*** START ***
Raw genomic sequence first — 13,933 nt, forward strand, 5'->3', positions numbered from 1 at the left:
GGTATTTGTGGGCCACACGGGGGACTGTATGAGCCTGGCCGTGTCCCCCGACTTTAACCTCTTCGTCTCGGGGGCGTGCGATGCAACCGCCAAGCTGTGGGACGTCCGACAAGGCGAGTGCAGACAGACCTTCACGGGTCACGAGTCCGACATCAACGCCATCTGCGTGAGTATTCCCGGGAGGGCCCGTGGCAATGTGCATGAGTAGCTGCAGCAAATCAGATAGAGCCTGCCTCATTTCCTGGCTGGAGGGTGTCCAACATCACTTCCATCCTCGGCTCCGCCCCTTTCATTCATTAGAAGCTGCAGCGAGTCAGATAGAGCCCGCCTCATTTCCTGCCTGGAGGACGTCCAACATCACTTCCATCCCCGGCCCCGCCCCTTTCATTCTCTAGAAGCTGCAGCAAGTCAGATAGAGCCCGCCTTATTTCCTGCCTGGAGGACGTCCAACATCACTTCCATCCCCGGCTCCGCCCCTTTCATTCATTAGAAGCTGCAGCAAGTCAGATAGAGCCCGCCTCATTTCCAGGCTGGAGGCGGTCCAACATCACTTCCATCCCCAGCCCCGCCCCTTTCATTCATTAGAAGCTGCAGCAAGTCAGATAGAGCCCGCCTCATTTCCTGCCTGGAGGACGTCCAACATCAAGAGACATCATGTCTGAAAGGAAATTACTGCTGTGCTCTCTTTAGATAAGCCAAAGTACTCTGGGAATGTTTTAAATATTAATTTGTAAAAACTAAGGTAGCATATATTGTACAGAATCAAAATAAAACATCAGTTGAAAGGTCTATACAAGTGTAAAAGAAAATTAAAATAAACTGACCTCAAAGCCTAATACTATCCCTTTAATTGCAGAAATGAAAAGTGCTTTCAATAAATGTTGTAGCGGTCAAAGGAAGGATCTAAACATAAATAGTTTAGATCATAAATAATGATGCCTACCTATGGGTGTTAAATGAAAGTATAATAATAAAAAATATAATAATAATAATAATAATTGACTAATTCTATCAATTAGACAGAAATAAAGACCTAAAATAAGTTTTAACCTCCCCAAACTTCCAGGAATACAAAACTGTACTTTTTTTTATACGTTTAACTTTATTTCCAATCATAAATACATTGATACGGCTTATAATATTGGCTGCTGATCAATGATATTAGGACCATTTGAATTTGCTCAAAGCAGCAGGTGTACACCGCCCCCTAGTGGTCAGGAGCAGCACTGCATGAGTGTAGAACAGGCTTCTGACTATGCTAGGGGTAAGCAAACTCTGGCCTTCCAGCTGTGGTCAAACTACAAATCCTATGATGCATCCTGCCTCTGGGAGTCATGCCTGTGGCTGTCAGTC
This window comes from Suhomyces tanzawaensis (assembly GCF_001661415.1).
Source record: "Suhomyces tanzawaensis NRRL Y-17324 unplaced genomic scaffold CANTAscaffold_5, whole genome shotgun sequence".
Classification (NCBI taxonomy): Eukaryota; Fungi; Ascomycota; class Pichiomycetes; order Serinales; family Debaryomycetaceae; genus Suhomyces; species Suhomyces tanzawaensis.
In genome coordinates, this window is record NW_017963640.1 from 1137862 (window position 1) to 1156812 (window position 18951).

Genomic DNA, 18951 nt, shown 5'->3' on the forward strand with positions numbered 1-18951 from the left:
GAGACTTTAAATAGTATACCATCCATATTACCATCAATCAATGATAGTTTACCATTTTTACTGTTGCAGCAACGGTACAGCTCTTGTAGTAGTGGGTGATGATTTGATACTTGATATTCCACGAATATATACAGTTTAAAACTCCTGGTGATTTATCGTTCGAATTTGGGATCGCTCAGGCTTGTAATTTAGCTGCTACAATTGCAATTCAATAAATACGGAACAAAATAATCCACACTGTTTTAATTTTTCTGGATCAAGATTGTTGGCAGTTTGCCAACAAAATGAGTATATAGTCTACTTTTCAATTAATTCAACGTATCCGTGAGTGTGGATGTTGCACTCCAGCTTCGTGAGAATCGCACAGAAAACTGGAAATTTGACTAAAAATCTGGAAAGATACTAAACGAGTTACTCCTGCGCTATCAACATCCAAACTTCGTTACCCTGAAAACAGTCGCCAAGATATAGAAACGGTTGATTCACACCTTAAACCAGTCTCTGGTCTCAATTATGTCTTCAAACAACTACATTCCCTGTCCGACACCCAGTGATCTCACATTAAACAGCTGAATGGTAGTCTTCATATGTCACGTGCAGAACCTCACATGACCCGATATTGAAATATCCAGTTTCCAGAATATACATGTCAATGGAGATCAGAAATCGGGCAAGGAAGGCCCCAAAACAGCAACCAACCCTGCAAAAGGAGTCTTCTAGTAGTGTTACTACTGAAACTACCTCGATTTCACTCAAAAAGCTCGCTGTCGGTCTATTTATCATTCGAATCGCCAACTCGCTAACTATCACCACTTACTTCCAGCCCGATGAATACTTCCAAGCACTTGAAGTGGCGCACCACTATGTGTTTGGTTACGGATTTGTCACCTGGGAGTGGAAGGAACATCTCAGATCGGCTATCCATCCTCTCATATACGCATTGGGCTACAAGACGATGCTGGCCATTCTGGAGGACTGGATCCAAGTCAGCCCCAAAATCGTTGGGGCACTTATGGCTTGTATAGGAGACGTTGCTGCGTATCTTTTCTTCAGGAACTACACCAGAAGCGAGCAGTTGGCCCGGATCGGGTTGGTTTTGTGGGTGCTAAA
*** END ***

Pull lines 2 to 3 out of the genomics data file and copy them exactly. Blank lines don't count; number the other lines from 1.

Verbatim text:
GGTATTTGTGGGCCACACGGGGGACTGTATGAGCCTGGCCGTGTCCCCCGACTTTAACCTCTTCGTCTCGGGGGCGTGCGATGCAACCGCCAAGCTGTGGGACGTCCGACAAGGCGAGTGCAGACAGACCTTCACGGGTCACGAGTCCGACATCAACGCCATCTGCGTGAGTATTCCCGGGAGGGCCCGTGGCAATGTGCATGAGTAGCTGCAGCAAATCAGATAGAGCCTGCCTCATTTCCTGGCTGGAGGGTGTCCAACATCACTTCCATCCTCGGCTCCGCCCCTTTCATTCATTAGAAGCTGCAGCGAGTCAGATAGAGCCCGCCTCATTTCCTGCCTGGAGGACGTCCAACATCACTTCCATCCCCGGCCCCGCCCCTTTCATTCTCTAGAAGCTGCAGCAAGTCAGATAGAGCCCGCCTTATTTCCTGCCTGGAGGACGTCCAACATCACTTCCATCCCCGGCTCCGCCCCTTTCATTCATTAGAAGCTGCAGCAAGTCAGATAGAGCCCGCCTCATTTCCAGGCTGGAGGCGGTCCAACATCACTTCCATCCCCAGCCCCGCCCCTTTCATTCATTAGAAGCTGCAGCAAGTCAGATAGAGCCCGCCTCATTTCCTGCCTGGAGGACGTCCAACATCAAGAGACATCATGTCTGAAAGGAAATTACTGCTGTGCTCTCTTTAGATAAGCCAAAGTACTCTGGGAATGTTTTAAATATTAATTTGTAAAAACTAAGGTAGCATATATTGTACAGAATCAAAATAAAACATCAGTTGAAAGGTCTATACAAGTGTAAAAGAAAATTAAAATAAACTGACCTCAAAGCCTAATACTATCCCTTTAATTGCAGAAATGAAAAGTGCTTTCAATAAATGTTGTAGCGGTCAAAGGAAGGATCTAAACATAAATAGTTTAGATCATAAATAATGATGCCTACCTATGGGTGTTAAATGAAAGTATAATAATAAAAAATATAATAATAATAATAATAATTGACTAATTCTATCAATTAGACAGAAATAAAGACCTAAAATAAGTTTTAACCTCCCCAAACTTCCAGGAATACAAAACTGTACTTTTTTTTATACGTTTAACTTTATTTCCAATCATAAATACATTGATACGGCTTATAATATTGGCTGCTGATCAATGATATTAGGACCATTTGAATTTGCTCAAAGCAGCAGGTGTACACCGCCCCCTAGTGGTCAGGAGCAGCACTGCATGAGTGTAGAACAGGCTTCTGACTATGCTAGGGGTAAGCAAACTCTGGCCTTCCAGCTGTGGTCAAACTACAAATCCTATGATGCATCCTGCCTCTGGGAGTCATGCCTGTGGCTGTCAGTC
This window comes from Suhomyces tanzawaensis (assembly GCF_001661415.1).